During the 2022 election campaign, Labor announced its Electric Car Discount policy in order to make electric cars cheaper and increase uptake. As a part of the policy, Labor proposed to exempt electric cars from import tariffs (currently at 5%) as well as fringe benefits tax (FBT) for those cars that are provided through work for private use.
It has now sought, at least partly, to make that policy a reality by introducing legislation to exempt from FBT the use, or availability for use of cars that are zero or low emissions vehicles made available by employers to current employees subject to certain conditions.
Under the current law, where a car that is owned or leased (ie “held”) by an employer is provided to an employee for private use, a car fringe benefit arises. The car is taken to be available for private use by an employee on any day that:
- the car is actually used for private purposes by the employee; or
- the car is available for private use by the employee
A car that is garaged at an employee’s home is treated as being available for the private use of the employee regardless of whether they have permission to use it for private purposes. Similarly, where the place of employment and residence are one and the same, the car is taken to be available for the private use of the employee.
However, when the Bill is passed and receives Assent, this will no longer be the case for any car that is a zero or low emissions vehicle, in that a car fringe benefit will no longer arise where an employer provides a car to an employee for private use in some cases.
For the purposes of the Bill, zero or low emission vehicles include battery electric vehicles, hydrogen fuel cell electric vehicles, and plug-in hybrid electric vehicles.
To qualify for the exemption, the zero or low emission vehicle’s first retail price on or after 1 July 2022 will need to be below the relevant year’s luxury car tax threshold for fuel efficient cars. For the 2022-23 financial year, the luxury car tax threshold for fuel efficient cars is $84,916. The qualifying car will also need to be first held and used on or after 1 July 2022. According to the government, the purpose of the policy is to increase the take up of electric cars, and therefore, electric cars in use prior to 1 July 2022 will not be eligible.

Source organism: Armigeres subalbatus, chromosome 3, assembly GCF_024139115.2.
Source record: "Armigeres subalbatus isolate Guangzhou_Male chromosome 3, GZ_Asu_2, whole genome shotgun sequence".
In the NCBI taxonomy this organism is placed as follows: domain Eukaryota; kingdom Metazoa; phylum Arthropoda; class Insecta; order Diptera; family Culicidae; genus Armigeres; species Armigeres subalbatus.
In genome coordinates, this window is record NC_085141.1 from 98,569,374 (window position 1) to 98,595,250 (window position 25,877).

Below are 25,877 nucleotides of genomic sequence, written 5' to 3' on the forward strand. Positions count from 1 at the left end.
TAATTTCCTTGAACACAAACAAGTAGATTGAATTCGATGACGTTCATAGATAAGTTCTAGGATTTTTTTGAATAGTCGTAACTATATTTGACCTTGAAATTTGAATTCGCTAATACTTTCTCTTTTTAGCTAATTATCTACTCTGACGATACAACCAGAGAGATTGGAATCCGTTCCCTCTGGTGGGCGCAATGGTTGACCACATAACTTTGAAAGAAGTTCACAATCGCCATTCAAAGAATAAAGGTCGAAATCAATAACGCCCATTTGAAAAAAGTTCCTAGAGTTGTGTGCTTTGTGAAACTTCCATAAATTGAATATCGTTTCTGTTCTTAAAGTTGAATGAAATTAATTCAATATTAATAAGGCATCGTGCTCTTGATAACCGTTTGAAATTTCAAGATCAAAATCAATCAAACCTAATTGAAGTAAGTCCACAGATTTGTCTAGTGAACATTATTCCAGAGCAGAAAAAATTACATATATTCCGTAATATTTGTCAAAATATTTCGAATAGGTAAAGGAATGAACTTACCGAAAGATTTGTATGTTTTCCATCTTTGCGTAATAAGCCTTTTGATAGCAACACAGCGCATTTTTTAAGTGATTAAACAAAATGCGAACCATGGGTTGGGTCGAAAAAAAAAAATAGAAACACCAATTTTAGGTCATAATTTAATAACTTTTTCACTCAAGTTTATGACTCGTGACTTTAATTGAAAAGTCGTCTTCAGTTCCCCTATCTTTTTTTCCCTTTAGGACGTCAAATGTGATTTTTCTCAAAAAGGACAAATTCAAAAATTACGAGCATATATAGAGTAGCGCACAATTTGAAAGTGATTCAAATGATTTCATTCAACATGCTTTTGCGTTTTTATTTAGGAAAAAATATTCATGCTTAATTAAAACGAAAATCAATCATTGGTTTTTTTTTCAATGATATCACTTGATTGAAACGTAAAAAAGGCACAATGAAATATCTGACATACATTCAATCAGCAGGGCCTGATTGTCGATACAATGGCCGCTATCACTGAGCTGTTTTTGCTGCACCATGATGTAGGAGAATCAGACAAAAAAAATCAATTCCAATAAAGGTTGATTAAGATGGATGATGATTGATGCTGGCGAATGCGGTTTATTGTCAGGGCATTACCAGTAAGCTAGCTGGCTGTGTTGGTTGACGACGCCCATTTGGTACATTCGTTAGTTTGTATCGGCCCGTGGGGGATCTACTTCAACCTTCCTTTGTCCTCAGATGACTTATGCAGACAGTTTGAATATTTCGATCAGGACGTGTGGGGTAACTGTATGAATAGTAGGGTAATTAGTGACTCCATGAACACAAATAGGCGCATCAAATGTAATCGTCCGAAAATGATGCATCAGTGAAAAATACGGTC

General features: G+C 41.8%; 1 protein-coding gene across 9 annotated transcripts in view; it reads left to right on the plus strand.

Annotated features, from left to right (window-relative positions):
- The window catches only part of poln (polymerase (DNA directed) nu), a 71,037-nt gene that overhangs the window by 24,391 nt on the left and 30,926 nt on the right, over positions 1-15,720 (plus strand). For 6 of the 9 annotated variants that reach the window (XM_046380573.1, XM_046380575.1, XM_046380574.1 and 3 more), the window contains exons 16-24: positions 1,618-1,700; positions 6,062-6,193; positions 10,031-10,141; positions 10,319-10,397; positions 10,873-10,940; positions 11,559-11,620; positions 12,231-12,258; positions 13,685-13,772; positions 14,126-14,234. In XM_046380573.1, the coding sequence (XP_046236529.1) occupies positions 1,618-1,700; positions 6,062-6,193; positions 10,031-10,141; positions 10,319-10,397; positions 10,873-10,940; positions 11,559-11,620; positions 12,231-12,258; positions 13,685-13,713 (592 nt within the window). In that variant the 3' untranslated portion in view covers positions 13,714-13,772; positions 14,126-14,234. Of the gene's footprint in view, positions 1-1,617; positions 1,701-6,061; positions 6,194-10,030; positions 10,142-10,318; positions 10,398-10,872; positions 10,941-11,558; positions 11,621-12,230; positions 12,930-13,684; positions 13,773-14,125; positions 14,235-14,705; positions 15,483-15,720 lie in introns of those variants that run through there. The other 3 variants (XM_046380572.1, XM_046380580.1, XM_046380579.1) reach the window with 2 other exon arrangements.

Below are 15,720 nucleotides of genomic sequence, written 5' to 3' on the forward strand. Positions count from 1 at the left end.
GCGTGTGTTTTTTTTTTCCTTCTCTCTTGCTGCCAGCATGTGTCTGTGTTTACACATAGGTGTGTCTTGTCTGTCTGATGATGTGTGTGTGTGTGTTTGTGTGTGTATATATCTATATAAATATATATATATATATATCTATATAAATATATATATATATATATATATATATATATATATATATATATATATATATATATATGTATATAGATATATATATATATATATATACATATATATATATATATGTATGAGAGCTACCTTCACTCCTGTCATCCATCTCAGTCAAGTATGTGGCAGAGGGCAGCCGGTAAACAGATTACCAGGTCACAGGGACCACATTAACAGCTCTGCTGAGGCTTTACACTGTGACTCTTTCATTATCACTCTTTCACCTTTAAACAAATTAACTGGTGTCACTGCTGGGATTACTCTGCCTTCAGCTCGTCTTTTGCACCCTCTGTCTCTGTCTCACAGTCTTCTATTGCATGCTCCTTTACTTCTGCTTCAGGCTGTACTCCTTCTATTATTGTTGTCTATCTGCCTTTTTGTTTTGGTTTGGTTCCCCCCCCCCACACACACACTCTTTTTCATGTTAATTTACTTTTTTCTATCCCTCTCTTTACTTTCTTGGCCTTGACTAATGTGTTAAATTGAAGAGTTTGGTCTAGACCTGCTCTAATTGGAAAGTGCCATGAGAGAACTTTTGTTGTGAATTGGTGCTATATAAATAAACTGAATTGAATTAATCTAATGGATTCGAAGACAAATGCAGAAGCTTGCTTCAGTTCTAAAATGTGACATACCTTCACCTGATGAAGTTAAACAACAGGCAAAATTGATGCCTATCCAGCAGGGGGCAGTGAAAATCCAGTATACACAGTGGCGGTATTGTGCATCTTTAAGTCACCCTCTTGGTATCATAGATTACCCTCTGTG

There are two tests for the exemption to apply and both have to be met after 1 July 2022:
- the qualifying vehicle was held by the employer after that date; and
- the qualifying vehicle was taken to be available for use after that date.
Provided the conditions of the exemption are met, an electric car that was ordered prior to 1 July 2022, but not delivered until after 1 July 2022 would be eligible for the exemption, even if an employer acquired legal title to the car before 1 July 2022. This is because the car would not be both held and used until after 1 July 2022. In addition, a second-hand electric car may qualify for the exemption provided that the car was first purchased new on or after 1 July 2022.